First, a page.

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Old 18th May 2008, 11:40 PM   #1
fb is offline fb  Australia
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Question Low latency room correction + xover in mini-itx

I'm looking to use a mini-itx linux box to run brutefir. How much processing power do I need to get low latency throughput?


Ideally this box will
  • play flac from hard disk
  • take SPDIF input
  • Process 2ch room convolution
  • 3-4 way FIR xover, delay, etc
  • Pass to ouput
Lowest possible latency is required as I'll be putting my DAW output through this, though I could possibly run the convolution on the DAW when I'm using that.
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Old 19th May 2008, 08:14 AM   #2
ssmith is offline ssmith  France
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reckon something like this would be fine, though to be on the safe side you could go for one of the low-power X2 chips. I'm using a slower Sempron socket AM2 chip for low latency playback, albeit without the xover processing. Still, I have oodles of power with 2GB ram.
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Old 19th May 2008, 10:49 AM   #3
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Do you know what sort of latency you're getting (samples/ms)? I'd be wanting sub 10ms to keep my whole signal chain usable for midi input etc.


Thanks
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Old 19th May 2008, 11:08 AM   #4
ssmith is offline ssmith  France
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I'm using ubuntu studio (RT kernel) -- just at standard settings so not sure what latency it runs at normally. Did a test a while back on 16/44.1 & 16/48 flac playback with audacity and recall getting down to around 10ms without problems. Can always check later. Not an expert at this but sure someone on the linux audio thread would be able to help you out.
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Old 20th May 2008, 07:09 AM   #5
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A VIA EPIA 12000EN is a good choice for a first start because it allows a fanless PC. Good enough for 4-way BruteFIR in single float precision.

But:
the latency depends on the filter size and its partitioning. With BruteFIR and this CPU you may luckily get down to a partition size of 1024 samples. This means you get a delay of 1024/samplerate. This is e.g. for 44.1 kHz a delay of 23 ms at least. I believe you may get even more delay.

Please also note that this is valid only for minphase filters. Linear phase filters will lead to better results but they are not possible for realtime applications.

Instead of BruteFIR you should also study JConv. With a better CPU (Core2Duo) you can get down to 64 samples partition size.

Of course Linux also has its influence. You may use a version with a realtime patch anyway.

Good luck
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Old 22nd May 2008, 12:56 AM   #6
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Thanks for the replies...

Uli, could you please clarify about the linear phase filters - do you mean it is not possible to use these to pass audio through, or is their fixed latency too high? I see there are some VST linear EQ plugins available that have low latency.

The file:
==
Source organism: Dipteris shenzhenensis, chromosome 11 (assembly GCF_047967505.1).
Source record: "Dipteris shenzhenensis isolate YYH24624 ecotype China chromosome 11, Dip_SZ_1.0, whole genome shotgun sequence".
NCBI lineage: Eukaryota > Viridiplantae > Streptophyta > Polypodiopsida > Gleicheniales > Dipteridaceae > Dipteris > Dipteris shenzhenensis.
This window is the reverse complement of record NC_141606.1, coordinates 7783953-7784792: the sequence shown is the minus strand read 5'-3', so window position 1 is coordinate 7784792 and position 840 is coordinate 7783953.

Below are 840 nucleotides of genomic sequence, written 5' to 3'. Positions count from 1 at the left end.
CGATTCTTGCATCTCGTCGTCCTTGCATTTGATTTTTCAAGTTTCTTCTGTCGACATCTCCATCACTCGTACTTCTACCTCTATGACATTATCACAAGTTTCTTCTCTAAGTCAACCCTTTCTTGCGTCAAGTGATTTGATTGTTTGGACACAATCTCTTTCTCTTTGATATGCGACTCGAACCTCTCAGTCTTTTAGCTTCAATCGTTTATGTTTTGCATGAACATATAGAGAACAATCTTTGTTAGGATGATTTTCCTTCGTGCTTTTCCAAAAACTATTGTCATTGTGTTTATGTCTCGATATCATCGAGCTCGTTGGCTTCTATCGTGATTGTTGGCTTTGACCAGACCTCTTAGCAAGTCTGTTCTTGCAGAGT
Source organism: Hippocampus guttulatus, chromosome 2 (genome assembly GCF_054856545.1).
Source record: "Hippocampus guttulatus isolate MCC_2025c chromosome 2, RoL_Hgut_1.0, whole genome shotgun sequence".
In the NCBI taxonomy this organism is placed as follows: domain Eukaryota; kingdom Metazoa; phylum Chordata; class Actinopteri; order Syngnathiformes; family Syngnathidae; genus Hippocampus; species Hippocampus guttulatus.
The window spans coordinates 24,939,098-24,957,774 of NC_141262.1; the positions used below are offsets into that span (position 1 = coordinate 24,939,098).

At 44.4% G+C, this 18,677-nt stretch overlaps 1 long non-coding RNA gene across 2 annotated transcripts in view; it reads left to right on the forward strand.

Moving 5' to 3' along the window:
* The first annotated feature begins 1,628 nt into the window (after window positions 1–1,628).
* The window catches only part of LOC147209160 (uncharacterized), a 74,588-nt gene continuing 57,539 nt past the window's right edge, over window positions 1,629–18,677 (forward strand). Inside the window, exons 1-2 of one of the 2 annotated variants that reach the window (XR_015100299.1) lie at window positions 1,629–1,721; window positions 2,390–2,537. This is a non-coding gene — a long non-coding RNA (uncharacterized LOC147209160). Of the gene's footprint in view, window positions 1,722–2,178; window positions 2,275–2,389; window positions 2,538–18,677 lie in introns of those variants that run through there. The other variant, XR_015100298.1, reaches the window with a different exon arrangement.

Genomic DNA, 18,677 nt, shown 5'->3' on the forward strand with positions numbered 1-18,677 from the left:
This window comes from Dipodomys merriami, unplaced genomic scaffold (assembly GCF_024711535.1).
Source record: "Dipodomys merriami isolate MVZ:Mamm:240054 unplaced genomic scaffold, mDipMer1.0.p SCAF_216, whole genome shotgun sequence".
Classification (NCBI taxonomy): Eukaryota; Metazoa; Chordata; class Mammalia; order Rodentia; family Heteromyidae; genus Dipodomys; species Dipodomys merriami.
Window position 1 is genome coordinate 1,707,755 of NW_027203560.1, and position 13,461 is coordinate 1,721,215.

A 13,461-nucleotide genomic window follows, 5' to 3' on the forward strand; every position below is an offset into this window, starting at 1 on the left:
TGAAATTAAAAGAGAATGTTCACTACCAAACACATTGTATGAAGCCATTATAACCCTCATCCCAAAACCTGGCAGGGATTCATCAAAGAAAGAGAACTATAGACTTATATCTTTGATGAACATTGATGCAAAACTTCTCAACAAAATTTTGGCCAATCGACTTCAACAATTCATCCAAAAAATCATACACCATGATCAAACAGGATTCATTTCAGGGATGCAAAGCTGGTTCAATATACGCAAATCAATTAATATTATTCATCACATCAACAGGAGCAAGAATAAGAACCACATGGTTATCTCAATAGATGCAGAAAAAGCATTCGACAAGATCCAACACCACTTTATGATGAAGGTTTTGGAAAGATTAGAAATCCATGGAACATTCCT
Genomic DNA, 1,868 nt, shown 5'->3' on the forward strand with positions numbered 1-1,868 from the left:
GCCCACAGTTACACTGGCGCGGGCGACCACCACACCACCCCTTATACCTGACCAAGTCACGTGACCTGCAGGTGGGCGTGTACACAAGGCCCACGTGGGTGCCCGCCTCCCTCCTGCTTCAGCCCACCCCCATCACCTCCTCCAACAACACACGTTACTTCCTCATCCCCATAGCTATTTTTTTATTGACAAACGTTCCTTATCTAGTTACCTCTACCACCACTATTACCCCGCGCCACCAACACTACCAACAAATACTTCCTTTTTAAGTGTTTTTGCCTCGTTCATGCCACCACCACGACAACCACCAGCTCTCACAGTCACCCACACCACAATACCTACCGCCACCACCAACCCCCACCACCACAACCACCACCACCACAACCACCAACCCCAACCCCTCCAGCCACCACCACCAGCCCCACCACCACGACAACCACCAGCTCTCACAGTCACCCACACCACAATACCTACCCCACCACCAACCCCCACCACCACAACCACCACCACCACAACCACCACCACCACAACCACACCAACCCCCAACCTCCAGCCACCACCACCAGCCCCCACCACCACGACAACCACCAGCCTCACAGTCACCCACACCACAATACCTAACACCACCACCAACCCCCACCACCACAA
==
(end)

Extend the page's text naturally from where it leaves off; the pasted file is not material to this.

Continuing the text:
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Old 22nd May 2008, 08:59 AM   #7
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I prefer using linear phase filter (or more exactly combined minimum and excess phase filters) with my audio system. As the size of my filters is 65536 taps this means a delay of e.g. 32768/44100 = 0.743 seconds.

Of course short linphase filters have a shorter delay (1/2 filterlength/samplerate). But short filters do not have a good frequency resolution.

In case you listen only to music a big delay is no problem, the music simply starts a bit later.

In combination with video or realtime applications (live sound) this is not possible. Then it is necessary to switch to minimum phase filters. Typically commercial systems only use minimum phase correction (amplitude correction). But you need an excess phase correction (phase/time correction) included to get the best result, it is another big step forward to good sound.

Please note that for the delay consideration you have to add always the latency caused by FFT convolution partitioning and soundcard latency ...
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Old 22nd May 2008, 09:35 AM   #8
phofman is offline phofman  Czech Republic
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If the intended use is playing MIDI in realtime (from a keyboard), I do not think a sharp filter along with all the other latencies will produce an acceptable delay. In my experience realtime midi is very latency sensitive and playing with the sound delayed is no fun at all

On the other hand, if the digital xover is to replace an analogue one, a comparable-performance filter would be rather short and its delay perhaps acceptable.
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Old 22nd May 2008, 09:50 AM   #9
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Passive crossovers are typically minimum phase filters. They are typically also not very sharp (1st, 2nd, maybe 4th order). A digital FIR filter replacing such passive crossovers has the same properties and does not need to be very long.

As already written with JConv a convolution with partition size 64 samples is possible. This means e.g. for samplerate 48 kHz a delay of 1.3 ms which corresponds to a sound travel of 45 cm. I doubt this will cause a problem for realtime MIDI.

Room correction is in opposite another kind of application. At least if you also like to correct for excess phase.
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